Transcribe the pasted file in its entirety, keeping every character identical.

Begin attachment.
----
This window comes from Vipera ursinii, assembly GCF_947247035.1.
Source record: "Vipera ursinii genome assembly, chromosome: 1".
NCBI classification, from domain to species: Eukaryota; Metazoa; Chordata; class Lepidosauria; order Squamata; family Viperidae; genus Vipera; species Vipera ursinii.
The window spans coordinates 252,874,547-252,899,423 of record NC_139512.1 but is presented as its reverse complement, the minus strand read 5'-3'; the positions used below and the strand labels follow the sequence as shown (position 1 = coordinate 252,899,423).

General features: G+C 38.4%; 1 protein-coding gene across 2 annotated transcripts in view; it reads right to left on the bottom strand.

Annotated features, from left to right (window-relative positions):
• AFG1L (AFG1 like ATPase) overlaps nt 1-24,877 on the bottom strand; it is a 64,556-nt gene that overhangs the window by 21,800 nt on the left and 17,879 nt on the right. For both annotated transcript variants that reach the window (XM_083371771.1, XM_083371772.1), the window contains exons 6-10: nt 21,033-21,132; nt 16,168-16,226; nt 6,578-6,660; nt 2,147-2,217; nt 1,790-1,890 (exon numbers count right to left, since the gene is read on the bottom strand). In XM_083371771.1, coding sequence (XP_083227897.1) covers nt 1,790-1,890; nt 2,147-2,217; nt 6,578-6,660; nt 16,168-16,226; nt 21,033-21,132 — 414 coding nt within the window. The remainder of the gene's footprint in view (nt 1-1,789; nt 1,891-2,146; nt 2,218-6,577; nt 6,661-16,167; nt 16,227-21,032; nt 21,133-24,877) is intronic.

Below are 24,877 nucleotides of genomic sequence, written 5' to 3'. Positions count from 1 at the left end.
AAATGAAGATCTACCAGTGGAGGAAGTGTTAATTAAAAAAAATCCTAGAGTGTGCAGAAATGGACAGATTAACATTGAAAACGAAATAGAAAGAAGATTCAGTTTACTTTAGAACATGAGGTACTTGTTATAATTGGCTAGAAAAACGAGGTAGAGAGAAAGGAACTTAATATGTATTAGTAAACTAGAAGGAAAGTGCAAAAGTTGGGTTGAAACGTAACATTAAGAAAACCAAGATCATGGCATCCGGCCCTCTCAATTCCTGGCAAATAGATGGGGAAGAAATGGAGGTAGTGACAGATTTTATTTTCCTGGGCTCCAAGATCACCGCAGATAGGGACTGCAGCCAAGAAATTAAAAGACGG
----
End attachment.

This window comes from Vipera ursinii, assembly GCF_947247035.1.
Source record: "Vipera ursinii genome assembly, chromosome: 1".
NCBI classification, from domain to species: Eukaryota; Metazoa; Chordata; class Lepidosauria; order Squamata; family Viperidae; genus Vipera; species Vipera ursinii.
The window spans coordinates 252,874,547-252,899,423 of record NC_139512.1 but is presented as its reverse complement, the minus strand read 5'-3'; the positions used below and the strand labels follow the sequence as shown (position 1 = coordinate 252,899,423).

General features: G+C 38.4%; 1 protein-coding gene across 2 annotated transcripts in view; it reads right to left on the bottom strand.

Annotated features, from left to right (window-relative positions):
• AFG1L (AFG1 like ATPase) overlaps nt 1-24,877 on the bottom strand; it is a 64,556-nt gene that overhangs the window by 21,800 nt on the left and 17,879 nt on the right. For both annotated transcript variants that reach the window (XM_083371771.1, XM_083371772.1), the window contains exons 6-10: nt 21,033-21,132; nt 16,168-16,226; nt 6,578-6,660; nt 2,147-2,217; nt 1,790-1,890 (exon numbers count right to left, since the gene is read on the bottom strand). In XM_083371771.1, coding sequence (XP_083227897.1) covers nt 1,790-1,890; nt 2,147-2,217; nt 6,578-6,660; nt 16,168-16,226; nt 21,033-21,132 — 414 coding nt within the window. The remainder of the gene's footprint in view (nt 1-1,789; nt 1,891-2,146; nt 2,218-6,577; nt 6,661-16,167; nt 16,227-21,032; nt 21,133-24,877) is intronic.

Below are 24,877 nucleotides of genomic sequence, written 5' to 3'. Positions count from 1 at the left end.
AAATGAAGATCTACCAGTGGAGGAAGTGTTAATTAAAAAAAATCCTAGAGTGTGCAGAAATGGACAGATTAACATTGAAAACGAAATAGAAAGAAGATTCAGTTTACTTTAGAACATGAGGTACTTGTTATAATTGGCTAGAAAAACGAGGTAGAGAGAAAGGAACTTAATATGTATTAGTAAACTAGAAGGAAAGTGCAAAAGTTGGGTTGAAACGTAACATTAAGAAAACCAAGATCATGGCATCCGGCCCTCTCAATTCCTGGCAAATAGATGGGGAAGAAATGGAGGTAGTGACAGATTTTATTTTCCTGGGCTCCAAGATCACCGCAGATAGGGACTGCAGCCAAGAAATTAAAAGACGG